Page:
Carolyn: I think I overstepped the in-law boundary. My loving wife has a younger brother who lives near us. Brother is in his mid-30s, but still lives at home with (off) their mom. I tried to encourage him to move on and out of mother-in-laws house, to no avail. The three of them my father-in-law is deceased are always arguing about his lifestyle, the women he dates (much younger), and how he doesnt clean up.
So, heres the issue: My mother-in-law spends lots of time in warmer climates. Brother waits until mom is away, goes wild, and it upsets my wife. Well, Mom was away, and my wife asked her brother to baby-sit for us (two kids under 5). He said he was busy (new girlfriend), but I called him to encourage him to baby-sit for us.
He did, but after the kids fell asleep, he called someone else over to baby-sit a 19-year-old cousin we dont trust. We came home to a different face in our home.
My wife was upset, so I had a few not-so-kind words with Brother. He hung up on me.
Well, it has been over a month with no contact. Mother-in-law is back, and she and my wife are upset that he wont attend any family functions because I told him not to come over to our house unless he apologizes and starts getting it right.
I guess I should have let their family drama play out as a spectator, but now that I am in it, how do I gracefully get out of it and return them to their previous dysfunctional selves?
I see overstepped boundaries, but kicking out your brother-in-law till he starts getting it right wasnt one of them; you had standing and justification to do that.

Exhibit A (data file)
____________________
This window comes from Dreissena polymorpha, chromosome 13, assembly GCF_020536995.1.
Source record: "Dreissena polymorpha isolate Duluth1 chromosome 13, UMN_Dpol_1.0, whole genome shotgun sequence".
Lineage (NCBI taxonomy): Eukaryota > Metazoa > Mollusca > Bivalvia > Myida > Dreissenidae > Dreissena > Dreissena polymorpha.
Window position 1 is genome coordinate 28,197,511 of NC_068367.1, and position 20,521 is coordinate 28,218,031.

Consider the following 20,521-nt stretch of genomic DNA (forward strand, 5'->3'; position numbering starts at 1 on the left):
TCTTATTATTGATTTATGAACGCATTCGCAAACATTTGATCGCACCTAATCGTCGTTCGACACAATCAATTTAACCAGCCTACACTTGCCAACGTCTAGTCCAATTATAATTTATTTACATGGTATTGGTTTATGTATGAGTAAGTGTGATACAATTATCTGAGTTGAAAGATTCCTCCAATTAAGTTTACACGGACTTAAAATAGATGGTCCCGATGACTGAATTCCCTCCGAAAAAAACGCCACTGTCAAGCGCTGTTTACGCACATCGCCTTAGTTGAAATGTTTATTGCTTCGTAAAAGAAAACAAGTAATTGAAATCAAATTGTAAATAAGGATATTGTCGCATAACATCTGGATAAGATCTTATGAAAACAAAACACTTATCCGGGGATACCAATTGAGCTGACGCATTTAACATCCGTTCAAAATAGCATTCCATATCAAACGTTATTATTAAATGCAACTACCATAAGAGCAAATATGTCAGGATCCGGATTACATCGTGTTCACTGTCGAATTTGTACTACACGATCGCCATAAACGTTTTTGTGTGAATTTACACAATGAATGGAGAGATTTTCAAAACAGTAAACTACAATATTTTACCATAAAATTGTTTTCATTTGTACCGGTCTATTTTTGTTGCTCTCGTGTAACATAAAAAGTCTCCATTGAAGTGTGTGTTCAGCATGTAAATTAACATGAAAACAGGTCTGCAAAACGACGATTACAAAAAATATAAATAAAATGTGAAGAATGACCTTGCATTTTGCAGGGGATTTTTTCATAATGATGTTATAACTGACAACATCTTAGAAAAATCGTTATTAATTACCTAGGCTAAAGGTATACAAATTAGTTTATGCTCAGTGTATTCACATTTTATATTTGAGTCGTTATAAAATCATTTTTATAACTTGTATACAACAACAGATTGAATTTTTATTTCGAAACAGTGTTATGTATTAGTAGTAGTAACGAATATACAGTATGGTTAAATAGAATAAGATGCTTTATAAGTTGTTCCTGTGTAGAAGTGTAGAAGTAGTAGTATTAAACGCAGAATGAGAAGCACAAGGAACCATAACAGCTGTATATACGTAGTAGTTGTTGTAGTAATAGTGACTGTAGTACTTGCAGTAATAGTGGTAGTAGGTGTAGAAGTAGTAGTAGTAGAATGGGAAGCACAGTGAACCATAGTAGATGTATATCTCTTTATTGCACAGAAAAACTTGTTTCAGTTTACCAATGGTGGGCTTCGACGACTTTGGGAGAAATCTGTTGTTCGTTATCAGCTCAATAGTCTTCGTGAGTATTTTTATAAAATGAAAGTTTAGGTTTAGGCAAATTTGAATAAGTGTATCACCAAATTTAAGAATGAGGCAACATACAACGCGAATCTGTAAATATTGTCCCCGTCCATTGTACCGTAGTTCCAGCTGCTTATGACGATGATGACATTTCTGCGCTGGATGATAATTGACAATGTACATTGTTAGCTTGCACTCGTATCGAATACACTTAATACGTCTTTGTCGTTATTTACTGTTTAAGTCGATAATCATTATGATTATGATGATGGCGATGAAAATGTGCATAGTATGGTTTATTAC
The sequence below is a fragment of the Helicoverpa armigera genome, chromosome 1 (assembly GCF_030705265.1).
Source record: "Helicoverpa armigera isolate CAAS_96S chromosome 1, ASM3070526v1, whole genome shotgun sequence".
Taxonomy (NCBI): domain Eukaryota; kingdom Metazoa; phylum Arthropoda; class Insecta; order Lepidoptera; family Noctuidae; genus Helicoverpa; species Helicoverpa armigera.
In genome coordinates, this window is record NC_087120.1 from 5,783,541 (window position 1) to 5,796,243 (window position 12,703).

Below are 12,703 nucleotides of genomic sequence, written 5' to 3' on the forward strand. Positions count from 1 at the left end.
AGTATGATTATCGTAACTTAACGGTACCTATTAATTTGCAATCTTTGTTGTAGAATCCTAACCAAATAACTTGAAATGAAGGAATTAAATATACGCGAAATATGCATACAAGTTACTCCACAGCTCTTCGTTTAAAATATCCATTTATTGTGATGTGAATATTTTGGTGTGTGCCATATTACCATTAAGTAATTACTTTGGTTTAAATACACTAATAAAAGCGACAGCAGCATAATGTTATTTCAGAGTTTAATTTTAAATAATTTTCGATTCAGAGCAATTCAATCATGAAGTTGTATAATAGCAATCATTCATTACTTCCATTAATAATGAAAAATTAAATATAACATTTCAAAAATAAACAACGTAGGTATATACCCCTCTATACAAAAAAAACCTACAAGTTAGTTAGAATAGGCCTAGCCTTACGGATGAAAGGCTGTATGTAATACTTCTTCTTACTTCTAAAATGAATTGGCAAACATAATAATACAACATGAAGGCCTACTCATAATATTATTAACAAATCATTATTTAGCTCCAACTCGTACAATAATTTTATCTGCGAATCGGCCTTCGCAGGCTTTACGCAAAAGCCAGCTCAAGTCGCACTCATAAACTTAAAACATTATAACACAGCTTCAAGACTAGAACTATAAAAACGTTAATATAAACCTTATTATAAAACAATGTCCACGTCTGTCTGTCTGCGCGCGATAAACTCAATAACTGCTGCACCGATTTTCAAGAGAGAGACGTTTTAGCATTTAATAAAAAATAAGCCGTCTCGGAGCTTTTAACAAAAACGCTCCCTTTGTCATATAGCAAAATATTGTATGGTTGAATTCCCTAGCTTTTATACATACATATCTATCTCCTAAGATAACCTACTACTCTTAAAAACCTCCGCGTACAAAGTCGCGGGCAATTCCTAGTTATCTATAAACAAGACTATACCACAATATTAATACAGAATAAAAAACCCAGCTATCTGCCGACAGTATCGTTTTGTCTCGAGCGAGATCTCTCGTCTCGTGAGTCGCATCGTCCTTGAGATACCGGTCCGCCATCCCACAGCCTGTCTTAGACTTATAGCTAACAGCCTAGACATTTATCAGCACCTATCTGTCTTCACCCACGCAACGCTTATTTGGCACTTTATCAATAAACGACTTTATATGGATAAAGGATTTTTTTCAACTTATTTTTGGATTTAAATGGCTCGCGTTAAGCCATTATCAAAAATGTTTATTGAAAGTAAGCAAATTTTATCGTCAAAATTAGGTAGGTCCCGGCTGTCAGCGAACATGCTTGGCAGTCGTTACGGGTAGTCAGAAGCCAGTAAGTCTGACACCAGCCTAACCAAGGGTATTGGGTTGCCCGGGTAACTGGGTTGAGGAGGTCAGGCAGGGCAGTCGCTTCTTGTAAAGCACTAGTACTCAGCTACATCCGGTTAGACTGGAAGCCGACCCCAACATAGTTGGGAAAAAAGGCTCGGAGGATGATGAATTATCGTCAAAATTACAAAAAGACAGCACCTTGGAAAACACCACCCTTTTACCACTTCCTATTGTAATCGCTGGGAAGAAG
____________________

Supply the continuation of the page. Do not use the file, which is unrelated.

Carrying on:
It was not your place prior to that, however, to encourage him to support himself or even encourage him to baby-sit after his initial refusal. I also question your wifes asking a man to baby-sit with whom shes in a pitched battle over his immaturity.
You two cant get up in his business and then ask for favors. You just cant. Each action undermines the other, because hes either irresponsible in your eyes or not; he cant toggle between the two based solely on what you need from him at the moment. Not if you value your integrity.
Likewise, your mother-in-law cant absolve him of adult responsibility while also chastising him for his irresponsibility.
And, neither she nor your wife has any right to browbeat the son/brother for his choices and then get upset at the one person who actually holds him accountable.
I realize the latter two issues are not yours to resolve, but I include them to illustrate that inconsistency reigns throughout.
Your path out of this dysfunction is for you to get consistent, starting now: Buy Brother lunch, and spell out that youve been wrong to pressure him, be it to move out or baby-sit your kids or change whatever aspect of his life you all have opined on uninvited. Its his life.
Then explain that, with the baby-sitting bail, it wasnt his life anymore, it was your children. Say youd like to hear that he gets that. Then listen.
Obviously, this assumes Brother will agree not only to meet you, but also examine even one of his dubious choices a lot of assuming. You can only try though, in earnest, and if trying fails, then you can only wait.
Carolyn: My husband and I live in an expensive East Coast city, my hometown. I have a lot of friends and family here, and we both have graduate degrees and good jobs.
He just got a job offer in his Midwestern hometown, where a lot of his friends and family are, for more money. This is pretty much his dream job. But it means I have to give up my job and friends for him to have his. Also, we have a baby and cant afford a house in a good school district here both would be fairly easy, even if I didnt work, in his hometown. So it would probably be better for him and the baby if we move.
Im just worried that I wont be able to find a job or friends, and Ill miss my family and friends here. It really comes down to me. How do I figure it out?
It sounds as if its two well-beings against one meaning theres no way you can oppose relocating without being selfish. Everyone who uproots from a beloved place misses friends, and harbors fear that new roots wont grow.
Tell him youll go and give it your best meaning, actually try versus toughing it out in return for his willingness to move back to your home town in X years if youre miserable. Deal? And while youre there: Save, save, save.
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